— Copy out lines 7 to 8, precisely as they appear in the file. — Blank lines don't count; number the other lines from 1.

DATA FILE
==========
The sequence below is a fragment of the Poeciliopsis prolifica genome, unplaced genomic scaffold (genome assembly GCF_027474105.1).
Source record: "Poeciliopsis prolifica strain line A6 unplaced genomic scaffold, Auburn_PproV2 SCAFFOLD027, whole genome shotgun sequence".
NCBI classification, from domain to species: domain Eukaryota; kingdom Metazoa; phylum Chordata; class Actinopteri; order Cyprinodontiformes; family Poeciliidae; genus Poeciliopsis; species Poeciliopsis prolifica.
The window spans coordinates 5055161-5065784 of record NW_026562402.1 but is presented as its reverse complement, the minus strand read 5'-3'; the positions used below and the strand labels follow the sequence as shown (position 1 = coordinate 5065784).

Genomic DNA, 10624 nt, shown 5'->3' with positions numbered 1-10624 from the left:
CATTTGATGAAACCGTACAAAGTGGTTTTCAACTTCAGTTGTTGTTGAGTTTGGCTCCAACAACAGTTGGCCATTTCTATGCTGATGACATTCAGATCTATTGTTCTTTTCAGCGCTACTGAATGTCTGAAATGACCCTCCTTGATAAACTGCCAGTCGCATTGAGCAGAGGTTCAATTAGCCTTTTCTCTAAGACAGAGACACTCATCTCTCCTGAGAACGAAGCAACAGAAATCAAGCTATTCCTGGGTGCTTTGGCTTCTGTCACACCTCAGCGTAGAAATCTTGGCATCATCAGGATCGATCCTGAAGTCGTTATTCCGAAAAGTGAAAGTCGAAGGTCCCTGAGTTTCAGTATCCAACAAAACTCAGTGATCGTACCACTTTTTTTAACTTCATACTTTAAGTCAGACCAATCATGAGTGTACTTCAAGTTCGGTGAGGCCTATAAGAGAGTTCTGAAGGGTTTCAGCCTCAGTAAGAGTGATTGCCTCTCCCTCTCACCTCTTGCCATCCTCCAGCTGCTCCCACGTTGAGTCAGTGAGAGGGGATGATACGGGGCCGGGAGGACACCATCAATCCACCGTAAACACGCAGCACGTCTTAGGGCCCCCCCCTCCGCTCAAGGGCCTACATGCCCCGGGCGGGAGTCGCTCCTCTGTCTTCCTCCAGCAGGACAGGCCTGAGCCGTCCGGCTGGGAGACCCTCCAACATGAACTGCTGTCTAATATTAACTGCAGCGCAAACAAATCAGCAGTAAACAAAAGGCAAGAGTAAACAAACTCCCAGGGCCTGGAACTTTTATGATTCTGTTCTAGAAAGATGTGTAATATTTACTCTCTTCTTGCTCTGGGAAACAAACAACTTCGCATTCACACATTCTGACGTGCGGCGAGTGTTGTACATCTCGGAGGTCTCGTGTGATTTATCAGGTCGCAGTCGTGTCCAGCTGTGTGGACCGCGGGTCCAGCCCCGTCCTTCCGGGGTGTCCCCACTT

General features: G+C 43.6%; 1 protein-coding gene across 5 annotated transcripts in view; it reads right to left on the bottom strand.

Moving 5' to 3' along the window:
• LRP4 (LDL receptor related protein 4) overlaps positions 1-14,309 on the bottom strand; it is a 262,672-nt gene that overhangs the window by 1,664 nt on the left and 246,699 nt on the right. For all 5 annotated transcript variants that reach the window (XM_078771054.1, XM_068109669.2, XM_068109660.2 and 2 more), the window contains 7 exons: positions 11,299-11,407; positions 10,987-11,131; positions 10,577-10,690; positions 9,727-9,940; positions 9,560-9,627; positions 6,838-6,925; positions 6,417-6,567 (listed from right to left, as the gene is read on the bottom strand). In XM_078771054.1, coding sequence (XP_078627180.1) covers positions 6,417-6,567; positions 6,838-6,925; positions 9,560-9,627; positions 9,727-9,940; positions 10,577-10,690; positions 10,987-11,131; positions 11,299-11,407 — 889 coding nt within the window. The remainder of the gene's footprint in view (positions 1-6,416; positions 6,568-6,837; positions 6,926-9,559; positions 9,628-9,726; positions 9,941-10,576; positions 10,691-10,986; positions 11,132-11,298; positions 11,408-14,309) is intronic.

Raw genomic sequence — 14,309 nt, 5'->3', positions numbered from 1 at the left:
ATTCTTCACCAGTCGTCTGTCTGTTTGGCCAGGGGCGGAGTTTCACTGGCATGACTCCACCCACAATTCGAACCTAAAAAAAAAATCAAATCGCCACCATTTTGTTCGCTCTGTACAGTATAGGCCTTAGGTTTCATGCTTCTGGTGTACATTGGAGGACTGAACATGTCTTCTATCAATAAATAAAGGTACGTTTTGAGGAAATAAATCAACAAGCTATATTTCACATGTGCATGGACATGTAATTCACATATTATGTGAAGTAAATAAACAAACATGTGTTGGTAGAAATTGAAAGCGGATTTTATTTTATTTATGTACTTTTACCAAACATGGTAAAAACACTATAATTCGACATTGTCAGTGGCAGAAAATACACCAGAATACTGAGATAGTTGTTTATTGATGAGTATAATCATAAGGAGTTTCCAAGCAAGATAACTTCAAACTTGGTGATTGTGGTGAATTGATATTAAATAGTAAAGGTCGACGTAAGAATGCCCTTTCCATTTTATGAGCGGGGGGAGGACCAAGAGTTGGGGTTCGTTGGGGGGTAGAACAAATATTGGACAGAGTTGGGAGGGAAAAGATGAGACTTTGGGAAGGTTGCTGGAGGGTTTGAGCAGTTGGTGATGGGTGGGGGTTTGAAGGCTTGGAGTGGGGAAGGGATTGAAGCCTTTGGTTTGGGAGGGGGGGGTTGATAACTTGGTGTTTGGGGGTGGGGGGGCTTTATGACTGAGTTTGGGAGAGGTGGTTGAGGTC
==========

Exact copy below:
General features: G+C 43.6%; 1 protein-coding gene across 5 annotated transcripts in view; it reads right to left on the bottom strand.

Moving 5' to 3' along the window: